© Reuters Halloween Special: Gripping Moments Of The Life Of Gangsters And Cartels In NFTs
The most notorious gangsters in the history of the world might be long gone, swimming with the fishes or buried in an unmarked grave in the middle of nowhere.
However, the tools of their trade and highlights of their sinister careers are here to stay for educational purposes. That’s thanks to blockchain technology, historians and NFT artists, who are brave enough to immortalize the criminal memorabilia in the shape of non-fungible tokens (NFTs).
1) Al Capone’s Letter Straight From Alcatraz
Alphonse Gabriel Capone, popularly known as Al Capone, was one of the most vicious American gangsters of the last century. However, Capone stood out from the usual criminal crowd as being media-friendly, philanthropic and charismatic. Despite receiving applause in public for a while, Capone’s reputation went down badly right after the Saint Valentine’s Day Massacre, where seven gangsters were fiercely gunned down.
Al Capone quickly became Public Enemy #1 after taking out his foes in broad daylight. The notorious gangster later penned a heart-felt letter to his son in Alcatraz, one of the most notorious prisons in the world. The infamous gangster described his everyday life in the prison and even bragged to his son about joining a Rock Band called “The Rock Islanders.” However, the group was disbanded as Capone couldn’t quit his violent ways and smashed his Mandola into another inmate’s head.
The physical letter was sold in an auction in Sacramento, California along with his several other personal belongings. The minted version of the letter, The Al Capone Mob Experience NFT, is still available on OpenSea’s secondary market.
A letter full of longing, written by Al Capone from inside the Alcatraz prison, shows the human side of the notorious gangster. The letter is among 174 items belonging to the Capone family that goes up for auction in Sacramento, California https://t.co/gyLVHNQKvx pic.twitter.com/FKr6iDq4Ij
— Reuters (@Reuters) October 8, 2021
2) John McAfee’s Obsession With The Mexican Cartels
A prominent crypto figure, John McAfee rose to fame with his signature antivirus software McAfee Antivirus. The so-called “ Evangelist” spoke for crypto enthusiasts all around the world, but cryptocurrency wasn’t all he was obsessed with. The IT specialist led a crazy life, as perfectly pictured in the Netflix (NASDAQ:) series “Running with the Devil: The Wild World of John McAfee.” McAfee developed connections with The Sinaloa Cartel, one of the most vicious in Mexico.
Massive amounts of alcohol, drug abuse and a questionable mental state led to his belief that he was being constantly chased by the cartels. McAfee resultingly recorded a video message for the Sinaloa Cartel while being “on the run.” It’s difficult to determine whether or not the cartel was actually chasing him during this period. McAfee also believed that the Belize soccer team was playing a friendly football match against the US simply because the constantly plotting Sicarios were trying to assassinate him.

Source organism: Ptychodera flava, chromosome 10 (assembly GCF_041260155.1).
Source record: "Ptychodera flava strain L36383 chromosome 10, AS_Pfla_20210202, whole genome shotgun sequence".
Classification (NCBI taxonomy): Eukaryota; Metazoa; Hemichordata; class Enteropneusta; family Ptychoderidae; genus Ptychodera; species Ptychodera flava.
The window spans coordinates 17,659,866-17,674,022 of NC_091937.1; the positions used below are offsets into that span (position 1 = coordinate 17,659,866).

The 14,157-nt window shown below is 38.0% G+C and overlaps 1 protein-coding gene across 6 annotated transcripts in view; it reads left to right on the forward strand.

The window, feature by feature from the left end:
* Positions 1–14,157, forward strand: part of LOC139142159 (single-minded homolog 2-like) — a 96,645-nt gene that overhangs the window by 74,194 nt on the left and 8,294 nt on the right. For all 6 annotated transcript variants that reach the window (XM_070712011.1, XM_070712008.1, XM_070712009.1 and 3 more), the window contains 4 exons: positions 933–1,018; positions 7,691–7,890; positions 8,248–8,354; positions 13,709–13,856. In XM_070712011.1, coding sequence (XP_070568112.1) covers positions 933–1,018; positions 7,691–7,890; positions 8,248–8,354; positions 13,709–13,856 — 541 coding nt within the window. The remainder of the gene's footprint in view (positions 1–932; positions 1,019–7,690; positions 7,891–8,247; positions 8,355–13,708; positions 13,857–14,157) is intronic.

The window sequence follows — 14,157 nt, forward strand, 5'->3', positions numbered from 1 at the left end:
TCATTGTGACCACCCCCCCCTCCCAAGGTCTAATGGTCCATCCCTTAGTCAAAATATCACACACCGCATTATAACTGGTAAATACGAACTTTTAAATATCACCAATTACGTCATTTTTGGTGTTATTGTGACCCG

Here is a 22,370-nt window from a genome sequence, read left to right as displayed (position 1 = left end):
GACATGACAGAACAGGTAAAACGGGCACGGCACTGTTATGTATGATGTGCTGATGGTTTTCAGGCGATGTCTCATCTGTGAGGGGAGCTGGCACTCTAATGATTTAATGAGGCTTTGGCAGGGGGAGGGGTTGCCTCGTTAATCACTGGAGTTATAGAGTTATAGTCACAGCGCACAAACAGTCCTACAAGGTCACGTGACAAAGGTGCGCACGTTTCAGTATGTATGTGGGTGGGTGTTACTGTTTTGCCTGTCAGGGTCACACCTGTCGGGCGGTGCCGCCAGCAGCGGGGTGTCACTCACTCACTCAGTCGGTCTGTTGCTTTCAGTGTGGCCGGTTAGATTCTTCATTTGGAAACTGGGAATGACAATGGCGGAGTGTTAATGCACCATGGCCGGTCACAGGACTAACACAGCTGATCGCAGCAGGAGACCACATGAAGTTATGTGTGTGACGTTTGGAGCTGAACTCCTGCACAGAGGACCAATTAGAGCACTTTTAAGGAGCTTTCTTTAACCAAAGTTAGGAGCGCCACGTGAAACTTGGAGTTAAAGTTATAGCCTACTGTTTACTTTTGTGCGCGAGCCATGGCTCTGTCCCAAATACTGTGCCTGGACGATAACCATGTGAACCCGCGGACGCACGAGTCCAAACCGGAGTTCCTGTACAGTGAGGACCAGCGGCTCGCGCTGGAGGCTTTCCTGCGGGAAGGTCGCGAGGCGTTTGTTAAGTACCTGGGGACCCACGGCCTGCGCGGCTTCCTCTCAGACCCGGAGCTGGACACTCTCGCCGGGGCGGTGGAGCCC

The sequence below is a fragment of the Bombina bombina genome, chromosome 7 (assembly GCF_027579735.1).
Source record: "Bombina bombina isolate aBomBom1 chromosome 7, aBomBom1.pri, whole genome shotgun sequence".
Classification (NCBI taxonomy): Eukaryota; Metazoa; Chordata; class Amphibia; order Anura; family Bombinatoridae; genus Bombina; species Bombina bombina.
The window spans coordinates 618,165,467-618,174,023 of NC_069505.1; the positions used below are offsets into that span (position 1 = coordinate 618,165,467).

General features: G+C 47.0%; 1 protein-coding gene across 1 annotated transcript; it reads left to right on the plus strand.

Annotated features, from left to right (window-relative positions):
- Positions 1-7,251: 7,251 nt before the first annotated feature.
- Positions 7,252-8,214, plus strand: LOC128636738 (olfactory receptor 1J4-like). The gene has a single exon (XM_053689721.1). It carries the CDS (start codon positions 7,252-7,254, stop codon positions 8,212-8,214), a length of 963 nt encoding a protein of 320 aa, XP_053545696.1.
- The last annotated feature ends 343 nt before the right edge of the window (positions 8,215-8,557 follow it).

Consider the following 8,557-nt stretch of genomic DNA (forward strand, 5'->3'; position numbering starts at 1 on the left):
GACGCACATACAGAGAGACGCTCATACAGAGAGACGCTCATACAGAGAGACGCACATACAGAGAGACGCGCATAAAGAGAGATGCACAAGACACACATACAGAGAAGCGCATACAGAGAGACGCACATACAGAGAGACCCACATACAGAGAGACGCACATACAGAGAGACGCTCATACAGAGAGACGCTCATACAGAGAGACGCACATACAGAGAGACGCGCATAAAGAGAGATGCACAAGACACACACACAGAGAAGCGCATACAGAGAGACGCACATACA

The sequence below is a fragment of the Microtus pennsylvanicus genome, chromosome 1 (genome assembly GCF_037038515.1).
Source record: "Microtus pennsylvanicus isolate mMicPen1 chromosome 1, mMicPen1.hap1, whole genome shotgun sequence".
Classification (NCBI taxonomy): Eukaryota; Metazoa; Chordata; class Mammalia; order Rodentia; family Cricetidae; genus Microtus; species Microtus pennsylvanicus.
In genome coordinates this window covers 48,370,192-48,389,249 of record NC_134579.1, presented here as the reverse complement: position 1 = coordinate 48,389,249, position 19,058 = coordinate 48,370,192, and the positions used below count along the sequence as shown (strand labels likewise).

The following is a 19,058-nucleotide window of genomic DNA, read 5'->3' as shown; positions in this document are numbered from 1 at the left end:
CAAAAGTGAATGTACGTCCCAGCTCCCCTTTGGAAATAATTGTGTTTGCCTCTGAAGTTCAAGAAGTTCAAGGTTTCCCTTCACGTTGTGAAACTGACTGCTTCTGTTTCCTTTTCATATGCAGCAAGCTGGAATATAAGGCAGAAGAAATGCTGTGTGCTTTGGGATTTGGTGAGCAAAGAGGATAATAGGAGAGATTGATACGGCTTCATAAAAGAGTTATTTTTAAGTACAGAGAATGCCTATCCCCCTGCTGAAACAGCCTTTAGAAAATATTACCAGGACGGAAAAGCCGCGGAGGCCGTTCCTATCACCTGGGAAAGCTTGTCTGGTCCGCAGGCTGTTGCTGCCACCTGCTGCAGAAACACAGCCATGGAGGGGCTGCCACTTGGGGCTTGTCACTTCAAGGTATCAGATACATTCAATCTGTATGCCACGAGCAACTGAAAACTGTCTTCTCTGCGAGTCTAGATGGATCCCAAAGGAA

Thus, the bizarre message directed towards the cartel has been immortalized on the blockchain and even includes exclusive unlockable content. At the minute, the awkward historical NFT is available on OpenSea for 0.35 (ETH).
“So he had the idea that there was a whole conspiracy against him. The Sinaloa Cartel was after John, according to John.” #mcafee #foster pic.twitter.com/fW4TUfHPgD
— revisited reevell (@codyave) August 25, 2022
3) The Missing Crypto Queen Ruja Ignatova
The Bulgarian fraudulent entrepreneur Ruja Ignatova managed to become the FBI’s pain in the neck even without much physical violence. The Missing Crypto Queen had entered the FBI’s most wanted list in July 2022, after many years of failed attempts by authorities to find out her whereabouts.
While the most prominent figures of the dark side of the crypto world all have a great talent at hiding, as seen in the cases of Luna’s Do Kwon or the founders of Three Arrows Capital (3AC), Ruja Ignatova stands out as the author of OneCoin, “one of the biggest scams in history”, as labeled by The Times.
Oxford alumni Ignatova was a well-educated Bulgarian who moved to Germany in her childhood years. Later, she married a German lawyer and had a baby prior to her disappearance. Even though her brother Konstantin Ignatov pleaded guilty to money laundering and fraud charges a few years ago, there’s still no trace of his sister.
However, when asked about the reasons why she took interest in NFTs, she didn’t think twice: “I’m in it for the art,” – said the mysterious Crypto Queen, who went from HODL to AWOL not long after she said this famous phrase.
CryptoStella NFT made an NFT to commemorate the quote and its author. The satirical, Pop Art style NFT is available on OpenSea. Thus, NFT enthusiasts can take a look and make an offer, as the last time the Ruja Ignatova OneCoin NFT sold for just 0.08 Ethereum (ETH).
In 2014, a woman named Ruja Ignatova launched a fake cryptocurrency named “OneCoin”. Despite the currency never existing, she convinced people all over the world to invest. In 2017, after raking in $4 billion, she boarded a plane to Greece and hasn’t been seen since pic.twitter.com/gECj71U0bt
— SAY CHEESE! (@SaycheeseDGTL) July 11, 2022
On the Flipside
- Contrary to the usual terms of intellectual property, the purchase of most of these NFTs does not give any rights to either digital or physical items.
Why You Should Care
Blockchain technology provides the possibility to store groundbreaking moments in the history of the world forever. The technology can bring more objectivity to historical events.
Check out our other Halloween Specials:
Vitalik Buterin’s Most Brilliantly Ridiculous Costumes For Conferences
Crypto Halloween: Top 6 Scariest Incidents of the Last Bull Cycle
See original on DailyCoin